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Revolutionary Suicide
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Edited Jun 12, 2013, 12:20
Re: Revolutionary Suicide and recommendations please
Jun 12, 2013, 12:14
Moon Cat wrote:
I think Black Sheep would appeal to you quite a lot.

It is definitely on my list to get next (it seems to disappear from the merchandiser every now and then but I can track it down quite easily).
The other thing I meant to express was that given that I haven't bought any 'new' (as opposed to reissues) Cope-related release since the second Brain Donor album is that I can probably understand - from a lot of what has been written on this thread - is that there are possibly certain melodic, conceptual or lyrical themes (or explosions) that people are beginning to find repetitive or tiresome now. I think coming in at this stage means a lot of these are still quite 'new' to me. Religion, politics, neolithic concepts, Norse mythology and revolution were already pretty strong from Peggy onwards (and the monthly Drudions from the past decade atest to the fact that these are certainly continuing passions/concerns in Cope's output), so I can imagine that having this 15 year gap in my listening means I've missed out on a lot of potential repetition which has probably acted in my immediate advantage with the new record.
I do however feel that Cope tackles such subjects honestly (sometimes contradictorarily - contrariness is something I am quite used to with Julian) and often with a sense of humour lacking in many of his more po-faced peers. I'm thinking particularly of Steve Mason in this respect whose last album - the political/revolution themed concept album Monkey Minds In The Devil's Time is quite thrilling musically but quite tiresome lyrically - a little self-righteous and very very serious about itself. Sure, Cope gets deadly serious when he needs to but I think his unique humour and wordplay makes for a more thoroughly enjoyable experience (to these heathen ears anyway). Perhaps this is because Cope at least has the benefit of first-hand experience in terms of protest/revolutionary action added to the gift of being a skilled storyteller, whereas Mason (a self-confessed armchair-anarchist) is merely an introverted and embittered onlooker.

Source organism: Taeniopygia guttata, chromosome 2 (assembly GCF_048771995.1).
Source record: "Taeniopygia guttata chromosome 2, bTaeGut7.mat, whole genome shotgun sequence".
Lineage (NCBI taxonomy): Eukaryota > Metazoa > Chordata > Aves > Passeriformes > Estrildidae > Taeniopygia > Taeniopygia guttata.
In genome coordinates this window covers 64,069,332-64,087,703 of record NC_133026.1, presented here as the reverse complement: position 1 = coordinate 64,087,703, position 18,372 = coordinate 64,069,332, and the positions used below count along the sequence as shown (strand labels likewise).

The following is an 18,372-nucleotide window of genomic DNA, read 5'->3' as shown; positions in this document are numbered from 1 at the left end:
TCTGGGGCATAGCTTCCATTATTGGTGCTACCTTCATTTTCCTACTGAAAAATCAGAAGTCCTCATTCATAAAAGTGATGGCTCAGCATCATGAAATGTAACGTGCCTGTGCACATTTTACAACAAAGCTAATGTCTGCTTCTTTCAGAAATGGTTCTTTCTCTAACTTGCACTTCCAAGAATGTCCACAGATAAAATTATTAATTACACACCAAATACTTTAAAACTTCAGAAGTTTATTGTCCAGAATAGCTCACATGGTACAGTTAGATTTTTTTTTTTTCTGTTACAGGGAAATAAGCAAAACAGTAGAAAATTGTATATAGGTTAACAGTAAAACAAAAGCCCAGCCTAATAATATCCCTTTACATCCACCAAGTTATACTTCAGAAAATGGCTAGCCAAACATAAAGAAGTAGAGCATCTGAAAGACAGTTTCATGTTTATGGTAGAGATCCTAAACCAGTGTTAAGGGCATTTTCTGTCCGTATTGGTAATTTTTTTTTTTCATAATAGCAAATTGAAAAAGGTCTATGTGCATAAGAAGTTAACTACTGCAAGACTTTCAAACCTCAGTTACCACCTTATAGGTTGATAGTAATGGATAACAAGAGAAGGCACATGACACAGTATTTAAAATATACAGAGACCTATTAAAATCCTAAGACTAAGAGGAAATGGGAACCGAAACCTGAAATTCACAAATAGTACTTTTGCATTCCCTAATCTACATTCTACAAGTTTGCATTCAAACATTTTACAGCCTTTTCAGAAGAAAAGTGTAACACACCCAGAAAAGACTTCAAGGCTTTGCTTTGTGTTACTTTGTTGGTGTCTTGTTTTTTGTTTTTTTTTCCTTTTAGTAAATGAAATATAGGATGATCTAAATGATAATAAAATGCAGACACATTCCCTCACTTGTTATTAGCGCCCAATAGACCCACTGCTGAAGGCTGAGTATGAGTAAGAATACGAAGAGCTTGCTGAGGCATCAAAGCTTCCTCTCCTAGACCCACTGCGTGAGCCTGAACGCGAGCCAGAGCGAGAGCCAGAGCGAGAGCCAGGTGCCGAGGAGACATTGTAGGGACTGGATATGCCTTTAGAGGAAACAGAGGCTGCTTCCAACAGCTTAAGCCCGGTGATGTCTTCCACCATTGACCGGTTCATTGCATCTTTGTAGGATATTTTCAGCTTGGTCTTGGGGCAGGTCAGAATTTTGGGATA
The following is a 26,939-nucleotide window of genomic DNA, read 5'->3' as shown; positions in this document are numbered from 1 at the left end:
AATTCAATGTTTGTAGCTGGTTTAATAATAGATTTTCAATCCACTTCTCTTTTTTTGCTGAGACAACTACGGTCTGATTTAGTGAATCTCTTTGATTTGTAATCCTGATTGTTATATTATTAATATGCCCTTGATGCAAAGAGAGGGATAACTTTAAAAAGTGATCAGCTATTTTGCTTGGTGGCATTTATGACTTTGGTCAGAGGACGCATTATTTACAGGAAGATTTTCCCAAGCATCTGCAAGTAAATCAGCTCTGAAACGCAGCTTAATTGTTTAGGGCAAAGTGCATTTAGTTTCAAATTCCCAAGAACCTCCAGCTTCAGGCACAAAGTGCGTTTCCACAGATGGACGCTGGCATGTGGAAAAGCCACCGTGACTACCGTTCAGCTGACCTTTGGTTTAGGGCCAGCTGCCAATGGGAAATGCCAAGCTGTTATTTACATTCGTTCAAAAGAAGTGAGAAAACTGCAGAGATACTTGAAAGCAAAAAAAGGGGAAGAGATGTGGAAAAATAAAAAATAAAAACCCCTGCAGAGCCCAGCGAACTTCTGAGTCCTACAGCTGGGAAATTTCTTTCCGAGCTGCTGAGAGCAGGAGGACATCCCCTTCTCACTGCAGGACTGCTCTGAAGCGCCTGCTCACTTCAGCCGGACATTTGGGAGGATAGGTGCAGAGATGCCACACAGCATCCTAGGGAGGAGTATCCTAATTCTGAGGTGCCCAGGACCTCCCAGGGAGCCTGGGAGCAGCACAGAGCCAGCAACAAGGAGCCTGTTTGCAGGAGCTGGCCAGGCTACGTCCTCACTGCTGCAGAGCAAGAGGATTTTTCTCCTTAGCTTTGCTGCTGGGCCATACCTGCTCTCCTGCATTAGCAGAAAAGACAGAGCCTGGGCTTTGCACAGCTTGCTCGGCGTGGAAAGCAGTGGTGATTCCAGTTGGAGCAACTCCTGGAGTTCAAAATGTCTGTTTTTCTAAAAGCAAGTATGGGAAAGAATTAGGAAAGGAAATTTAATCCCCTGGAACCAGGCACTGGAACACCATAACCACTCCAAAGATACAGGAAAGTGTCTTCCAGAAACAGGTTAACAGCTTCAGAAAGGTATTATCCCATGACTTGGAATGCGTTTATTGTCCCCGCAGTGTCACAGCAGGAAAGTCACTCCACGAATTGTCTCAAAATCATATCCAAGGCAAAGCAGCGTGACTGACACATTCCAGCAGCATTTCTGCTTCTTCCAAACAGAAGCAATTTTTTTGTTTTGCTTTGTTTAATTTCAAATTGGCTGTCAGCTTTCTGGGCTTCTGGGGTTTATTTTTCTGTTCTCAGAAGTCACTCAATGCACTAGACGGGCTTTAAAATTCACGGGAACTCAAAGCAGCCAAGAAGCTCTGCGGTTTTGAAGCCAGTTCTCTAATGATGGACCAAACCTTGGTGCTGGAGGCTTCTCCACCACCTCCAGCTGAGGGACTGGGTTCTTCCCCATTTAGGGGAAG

I remember my partner (at that point a 'live-Cope' virgin) turning to me at the 2011 Liverpool gig and asking (in the most respectful sense) "are you supposed to take this seriously?".
My reply was simply "possibly not as much as you might think".
Cope then played Julian In The Underworld and I think she understood.
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